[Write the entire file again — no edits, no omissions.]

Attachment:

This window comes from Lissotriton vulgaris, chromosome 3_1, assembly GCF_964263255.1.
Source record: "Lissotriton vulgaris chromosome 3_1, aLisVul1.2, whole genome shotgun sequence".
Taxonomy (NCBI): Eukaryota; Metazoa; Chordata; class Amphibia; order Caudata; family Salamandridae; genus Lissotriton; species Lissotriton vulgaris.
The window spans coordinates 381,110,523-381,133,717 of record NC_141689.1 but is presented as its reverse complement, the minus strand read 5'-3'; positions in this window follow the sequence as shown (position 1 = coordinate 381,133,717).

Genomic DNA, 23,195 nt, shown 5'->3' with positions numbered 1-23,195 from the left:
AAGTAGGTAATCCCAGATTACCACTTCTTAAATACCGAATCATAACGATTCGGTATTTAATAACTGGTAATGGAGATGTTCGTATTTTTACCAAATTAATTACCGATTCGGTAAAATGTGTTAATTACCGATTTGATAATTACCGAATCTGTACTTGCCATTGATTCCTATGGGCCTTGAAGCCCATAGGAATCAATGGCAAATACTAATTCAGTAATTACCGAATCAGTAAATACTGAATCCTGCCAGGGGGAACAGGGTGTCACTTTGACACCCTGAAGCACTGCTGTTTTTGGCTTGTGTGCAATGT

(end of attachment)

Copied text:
This window comes from Lissotriton vulgaris, chromosome 3_1, assembly GCF_964263255.1.
Source record: "Lissotriton vulgaris chromosome 3_1, aLisVul1.2, whole genome shotgun sequence".
Taxonomy (NCBI): Eukaryota; Metazoa; Chordata; class Amphibia; order Caudata; family Salamandridae; genus Lissotriton; species Lissotriton vulgaris.
The window spans coordinates 381,110,523-381,133,717 of record NC_141689.1 but is presented as its reverse complement, the minus strand read 5'-3'; positions in this window follow the sequence as shown (position 1 = coordinate 381,133,717).

Genomic DNA, 23,195 nt, shown 5'->3' with positions numbered 1-23,195 from the left:
AAGTAGGTAATCCCAGATTACCACTTCTTAAATACCGAATCATAACGATTCGGTATTTAATAACTGGTAATGGAGATGTTCGTATTTTTACCAAATTAATTACCGATTCGGTAAAATGTGTTAATTACCGATTTGATAATTACCGAATCTGTACTTGCCATTGATTCCTATGGGCCTTGAAGCCCATAGGAATCAATGGCAAATACTAATTCAGTAATTACCGAATCAGTAAATACTGAATCCTGCCAGGGGGAACAGGGTGTCACTTTGACACCCTGAAGCACTGCTGTTTTTGGCTTGTGTGCAATGT